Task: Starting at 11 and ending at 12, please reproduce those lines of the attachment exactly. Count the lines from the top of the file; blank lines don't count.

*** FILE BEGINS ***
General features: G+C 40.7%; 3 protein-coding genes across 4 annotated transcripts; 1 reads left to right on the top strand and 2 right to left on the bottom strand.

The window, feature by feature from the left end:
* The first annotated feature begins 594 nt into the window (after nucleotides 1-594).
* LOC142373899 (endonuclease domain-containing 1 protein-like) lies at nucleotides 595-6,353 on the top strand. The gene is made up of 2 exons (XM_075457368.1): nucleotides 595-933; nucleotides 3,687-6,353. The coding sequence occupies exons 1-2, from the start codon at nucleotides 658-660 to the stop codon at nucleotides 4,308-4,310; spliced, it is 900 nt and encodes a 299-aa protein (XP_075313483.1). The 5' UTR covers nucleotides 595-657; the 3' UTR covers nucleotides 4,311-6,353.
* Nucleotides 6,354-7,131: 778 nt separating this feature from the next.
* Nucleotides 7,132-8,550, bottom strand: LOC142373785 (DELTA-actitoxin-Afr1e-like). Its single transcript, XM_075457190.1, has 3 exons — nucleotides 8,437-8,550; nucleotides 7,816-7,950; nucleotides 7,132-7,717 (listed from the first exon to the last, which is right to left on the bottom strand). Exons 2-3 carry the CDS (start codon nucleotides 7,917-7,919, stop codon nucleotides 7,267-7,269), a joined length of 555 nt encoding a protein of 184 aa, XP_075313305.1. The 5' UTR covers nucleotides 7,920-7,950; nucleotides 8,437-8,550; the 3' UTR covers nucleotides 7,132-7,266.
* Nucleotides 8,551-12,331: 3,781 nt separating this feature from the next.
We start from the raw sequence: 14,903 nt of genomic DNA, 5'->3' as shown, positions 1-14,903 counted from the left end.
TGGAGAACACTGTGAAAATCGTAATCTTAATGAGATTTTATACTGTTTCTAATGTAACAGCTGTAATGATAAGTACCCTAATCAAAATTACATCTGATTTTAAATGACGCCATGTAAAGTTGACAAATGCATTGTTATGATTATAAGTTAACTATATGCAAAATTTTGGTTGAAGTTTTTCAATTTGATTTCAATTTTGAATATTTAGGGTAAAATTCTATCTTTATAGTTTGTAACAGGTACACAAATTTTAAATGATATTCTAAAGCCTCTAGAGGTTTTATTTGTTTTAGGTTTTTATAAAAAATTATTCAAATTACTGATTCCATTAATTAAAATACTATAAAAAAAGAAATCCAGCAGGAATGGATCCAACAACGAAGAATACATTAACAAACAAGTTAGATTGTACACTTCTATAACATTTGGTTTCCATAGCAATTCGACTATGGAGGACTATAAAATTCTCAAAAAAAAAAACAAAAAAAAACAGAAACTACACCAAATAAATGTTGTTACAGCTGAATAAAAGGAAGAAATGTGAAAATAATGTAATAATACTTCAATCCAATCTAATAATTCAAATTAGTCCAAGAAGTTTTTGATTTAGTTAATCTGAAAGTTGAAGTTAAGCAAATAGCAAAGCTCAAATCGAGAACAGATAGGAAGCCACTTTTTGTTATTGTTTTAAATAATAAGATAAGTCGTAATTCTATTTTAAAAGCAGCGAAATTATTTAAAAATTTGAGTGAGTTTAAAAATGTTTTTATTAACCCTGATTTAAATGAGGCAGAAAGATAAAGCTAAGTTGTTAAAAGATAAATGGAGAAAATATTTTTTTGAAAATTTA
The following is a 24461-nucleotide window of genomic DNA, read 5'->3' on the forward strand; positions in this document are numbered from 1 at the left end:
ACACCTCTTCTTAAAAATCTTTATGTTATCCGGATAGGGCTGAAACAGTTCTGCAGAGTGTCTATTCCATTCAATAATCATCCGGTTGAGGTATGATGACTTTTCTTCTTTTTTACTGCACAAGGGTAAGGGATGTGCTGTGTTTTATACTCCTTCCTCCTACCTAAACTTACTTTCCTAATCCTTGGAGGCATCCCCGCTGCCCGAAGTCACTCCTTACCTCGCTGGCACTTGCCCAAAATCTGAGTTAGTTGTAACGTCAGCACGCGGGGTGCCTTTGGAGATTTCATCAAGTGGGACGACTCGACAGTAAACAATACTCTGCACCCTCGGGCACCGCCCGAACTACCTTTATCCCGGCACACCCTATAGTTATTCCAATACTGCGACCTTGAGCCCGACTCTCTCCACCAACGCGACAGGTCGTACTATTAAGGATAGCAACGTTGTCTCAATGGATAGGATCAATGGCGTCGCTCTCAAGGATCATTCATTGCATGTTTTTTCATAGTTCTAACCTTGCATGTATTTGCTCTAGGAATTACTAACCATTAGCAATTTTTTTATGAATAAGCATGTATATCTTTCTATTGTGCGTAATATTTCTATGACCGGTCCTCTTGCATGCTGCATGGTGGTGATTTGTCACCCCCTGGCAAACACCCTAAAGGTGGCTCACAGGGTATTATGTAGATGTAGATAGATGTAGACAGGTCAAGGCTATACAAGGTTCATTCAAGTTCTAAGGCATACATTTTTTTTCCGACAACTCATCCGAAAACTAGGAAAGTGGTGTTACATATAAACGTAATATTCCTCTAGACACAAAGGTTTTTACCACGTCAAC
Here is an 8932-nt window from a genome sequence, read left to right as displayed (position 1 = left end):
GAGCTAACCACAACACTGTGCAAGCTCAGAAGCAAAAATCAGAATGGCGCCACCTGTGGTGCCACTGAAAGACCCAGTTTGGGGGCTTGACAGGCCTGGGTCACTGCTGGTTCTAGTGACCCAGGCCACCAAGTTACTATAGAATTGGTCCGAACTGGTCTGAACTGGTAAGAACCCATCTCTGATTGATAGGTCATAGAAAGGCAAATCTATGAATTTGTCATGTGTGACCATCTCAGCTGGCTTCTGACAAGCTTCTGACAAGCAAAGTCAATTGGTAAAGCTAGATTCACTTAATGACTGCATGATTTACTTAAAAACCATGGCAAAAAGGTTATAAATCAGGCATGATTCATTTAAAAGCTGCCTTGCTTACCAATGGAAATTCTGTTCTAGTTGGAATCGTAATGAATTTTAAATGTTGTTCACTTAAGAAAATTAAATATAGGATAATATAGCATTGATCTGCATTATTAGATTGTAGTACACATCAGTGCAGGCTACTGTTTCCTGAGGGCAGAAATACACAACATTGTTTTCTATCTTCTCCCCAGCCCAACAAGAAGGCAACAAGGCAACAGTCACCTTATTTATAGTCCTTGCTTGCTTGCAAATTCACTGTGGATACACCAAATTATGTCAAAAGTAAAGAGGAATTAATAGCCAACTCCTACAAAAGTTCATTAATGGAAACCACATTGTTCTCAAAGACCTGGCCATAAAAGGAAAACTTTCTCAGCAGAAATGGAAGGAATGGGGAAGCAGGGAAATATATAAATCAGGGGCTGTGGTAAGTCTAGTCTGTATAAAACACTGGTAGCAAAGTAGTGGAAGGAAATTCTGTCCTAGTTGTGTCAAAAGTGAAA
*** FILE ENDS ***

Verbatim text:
ACACCTCTTCTTAAAAATCTTTATGTTATCCGGATAGGGCTGAAACAGTTCTGCAGAGTGTCTATTCCATTCAATAATCATCCGGTTGAGGTATGATGACTTTTCTTCTTTTTTACTGCACAAGGGTAAGGGATGTGCTGTGTTTTATACTCCTTCCTCCTACCTAAACTTACTTTCCTAATCCTTGGAGGCATCCCCGCTGCCCGAAGTCACTCCTTACCTCGCTGGCACTTGCCCAAAATCTGAGTTAGTTGTAACGTCAGCACGCGGGGTGCCTTTGGAGATTTCATCAAGTGGGACGACTCGACAGTAAACAATACTCTGCACCCTCGGGCACCGCCCGAACTACCTTTATCCCGGCACACCCTATAGTTATTCCAATACTGCGACCTTGAGCCCGACTCTCTCCACCAACGCGACAGGTCGTACTATTAAGGATAGCAACGTTGTCTCAATGGATAGGATCAATGGCGTCGCTCTCAAGGATCATTCATTGCATGTTTTTTCATAGTTCTAACCTTGCATGTATTTGCTCTAGGAATTACTAACCATTAGCAATTTTTTTATGAATAAGCATGTATATCTTTCTATTGTGCGTAATATTTCTATGACCGGTCCTCTTGCATGCTGCATGGTGGTGATTTGTCACCCCCTGGCAAACACCCTAAAGGTGGCTCACAGGGTATTATGTAGATGTAGATAGATGTAGACAGGTCAAGGCTATACAAGGTTCATTCAAGTTCTAAGGCATACATTTTTTTTCCGACAACTCATCCGAAAACTAGGAAAGTGGTGTTACATATAAACGTAATATTCCTCTAGACACAAAGGTTTTTACCACGTCAAC
Here is an 8932-nt window from a genome sequence, read left to right as displayed (position 1 = left end):